Detecting reliable cognitive change in individual patients with the MATRICS Consensus Cognitive Battery.
OBJECTIVE: Clinicians often need to evaluate the treatment response of an individual person and to know that observed change is true improvement or worsening beyond usual week-to-week changes. This paper gives clinicians tools to evaluate individual changes on the MATRICS Consensus Cognitive Battery (MCCB). We compare three different approaches: a descriptive analysis of MCCB test-retest performance with no intervention, a reliable change index (RCI) approach controlling for average practice effects, and a regression approach. METHOD: Data were gathered as part of the MATRICS PASS study (Nuechterlein et al., 2008). A total of 159 people with schizophrenia completed the MCCB at baseline and 4weeks later. Data were analyzed using an RCI and a regression formula establishing confidence intervals. RESULTS: The RCI and regression approaches agree within one point when baseline values are close to the sample mean. However, the regression approach offers more accurate limits for expected change at the tails of the distribution of baseline scores. CONCLUSIONS: Although both approaches have their merits, the regression approach provides the most accurate measure of significant change across the full range of scores. As the RCI does not account for regression to the mean and has confidence limits that remain constant across baseline scores, the RCI approach effectively gives narrower confidence limits around an inaccurately predicted average change value. Further, despite the high test-retest reliability of the MCCB, a change in an individual's score must be relatively large to be confident that it is beyond normal month-to-month variation.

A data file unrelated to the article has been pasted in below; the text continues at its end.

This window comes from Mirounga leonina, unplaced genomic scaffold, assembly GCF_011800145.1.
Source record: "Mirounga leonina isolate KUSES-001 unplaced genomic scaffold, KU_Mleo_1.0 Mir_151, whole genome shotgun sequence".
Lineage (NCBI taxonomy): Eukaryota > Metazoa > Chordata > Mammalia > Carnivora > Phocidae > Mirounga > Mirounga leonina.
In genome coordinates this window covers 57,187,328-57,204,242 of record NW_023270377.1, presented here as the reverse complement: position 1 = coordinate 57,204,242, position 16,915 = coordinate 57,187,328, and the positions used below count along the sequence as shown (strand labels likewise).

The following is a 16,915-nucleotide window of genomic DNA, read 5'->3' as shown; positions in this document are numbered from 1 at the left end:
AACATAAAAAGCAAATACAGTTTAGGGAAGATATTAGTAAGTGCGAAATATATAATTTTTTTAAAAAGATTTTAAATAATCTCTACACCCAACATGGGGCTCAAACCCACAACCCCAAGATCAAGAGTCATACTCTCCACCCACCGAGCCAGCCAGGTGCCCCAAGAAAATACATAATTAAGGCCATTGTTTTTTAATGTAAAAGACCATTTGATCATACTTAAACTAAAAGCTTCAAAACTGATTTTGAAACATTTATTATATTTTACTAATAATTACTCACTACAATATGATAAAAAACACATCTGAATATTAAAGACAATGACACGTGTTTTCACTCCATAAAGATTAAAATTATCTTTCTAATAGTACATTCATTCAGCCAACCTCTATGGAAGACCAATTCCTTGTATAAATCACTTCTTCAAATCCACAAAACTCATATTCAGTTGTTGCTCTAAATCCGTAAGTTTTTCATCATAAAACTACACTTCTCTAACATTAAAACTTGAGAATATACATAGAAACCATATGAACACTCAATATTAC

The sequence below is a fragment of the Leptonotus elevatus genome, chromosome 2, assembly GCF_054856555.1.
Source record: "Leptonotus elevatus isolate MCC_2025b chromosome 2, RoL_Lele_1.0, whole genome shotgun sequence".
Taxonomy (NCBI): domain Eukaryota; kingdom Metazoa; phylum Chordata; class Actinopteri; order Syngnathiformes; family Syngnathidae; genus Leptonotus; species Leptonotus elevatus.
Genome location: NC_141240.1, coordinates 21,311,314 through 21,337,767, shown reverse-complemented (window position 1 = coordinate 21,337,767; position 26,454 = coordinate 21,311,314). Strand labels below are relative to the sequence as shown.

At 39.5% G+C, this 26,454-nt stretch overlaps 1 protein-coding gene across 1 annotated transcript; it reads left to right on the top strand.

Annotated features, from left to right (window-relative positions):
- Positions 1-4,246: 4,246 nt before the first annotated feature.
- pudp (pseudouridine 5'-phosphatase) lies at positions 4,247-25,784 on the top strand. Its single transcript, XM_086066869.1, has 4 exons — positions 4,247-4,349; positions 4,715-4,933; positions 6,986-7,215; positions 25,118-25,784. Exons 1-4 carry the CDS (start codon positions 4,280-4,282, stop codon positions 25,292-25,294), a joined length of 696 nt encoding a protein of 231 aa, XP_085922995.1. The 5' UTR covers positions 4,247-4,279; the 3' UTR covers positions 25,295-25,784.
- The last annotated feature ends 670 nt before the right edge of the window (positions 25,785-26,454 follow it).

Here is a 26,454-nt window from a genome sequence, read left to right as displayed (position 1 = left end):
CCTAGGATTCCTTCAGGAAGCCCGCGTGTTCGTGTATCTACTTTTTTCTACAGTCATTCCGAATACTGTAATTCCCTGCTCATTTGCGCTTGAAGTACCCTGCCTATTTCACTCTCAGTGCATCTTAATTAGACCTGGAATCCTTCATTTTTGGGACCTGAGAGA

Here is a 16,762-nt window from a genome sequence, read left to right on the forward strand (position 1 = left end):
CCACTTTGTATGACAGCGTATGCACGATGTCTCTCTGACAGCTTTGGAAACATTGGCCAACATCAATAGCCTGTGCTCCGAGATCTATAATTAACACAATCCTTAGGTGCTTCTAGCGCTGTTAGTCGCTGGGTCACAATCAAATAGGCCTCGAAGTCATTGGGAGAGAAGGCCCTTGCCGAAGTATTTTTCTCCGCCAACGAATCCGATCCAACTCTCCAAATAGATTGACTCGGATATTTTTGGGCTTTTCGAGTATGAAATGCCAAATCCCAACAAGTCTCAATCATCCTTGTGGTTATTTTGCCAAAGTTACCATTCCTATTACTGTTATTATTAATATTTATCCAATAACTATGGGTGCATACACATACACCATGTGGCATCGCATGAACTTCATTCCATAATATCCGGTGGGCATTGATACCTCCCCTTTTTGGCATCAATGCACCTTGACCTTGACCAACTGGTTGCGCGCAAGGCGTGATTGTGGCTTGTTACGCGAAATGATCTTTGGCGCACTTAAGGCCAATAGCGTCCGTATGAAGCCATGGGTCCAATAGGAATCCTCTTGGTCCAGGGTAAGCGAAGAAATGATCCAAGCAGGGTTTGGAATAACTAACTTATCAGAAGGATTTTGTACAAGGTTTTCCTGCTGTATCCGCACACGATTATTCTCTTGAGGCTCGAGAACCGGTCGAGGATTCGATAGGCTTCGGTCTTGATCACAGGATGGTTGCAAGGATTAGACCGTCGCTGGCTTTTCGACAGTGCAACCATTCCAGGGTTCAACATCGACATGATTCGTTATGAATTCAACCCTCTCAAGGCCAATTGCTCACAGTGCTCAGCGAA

Gray, BE; McMahon, RP; Green, MF; Seidman, LJ; Mesholam-Gately, RI; Kern, RS; Nuechterlein, KH; Keefe, RS; Gold, JM
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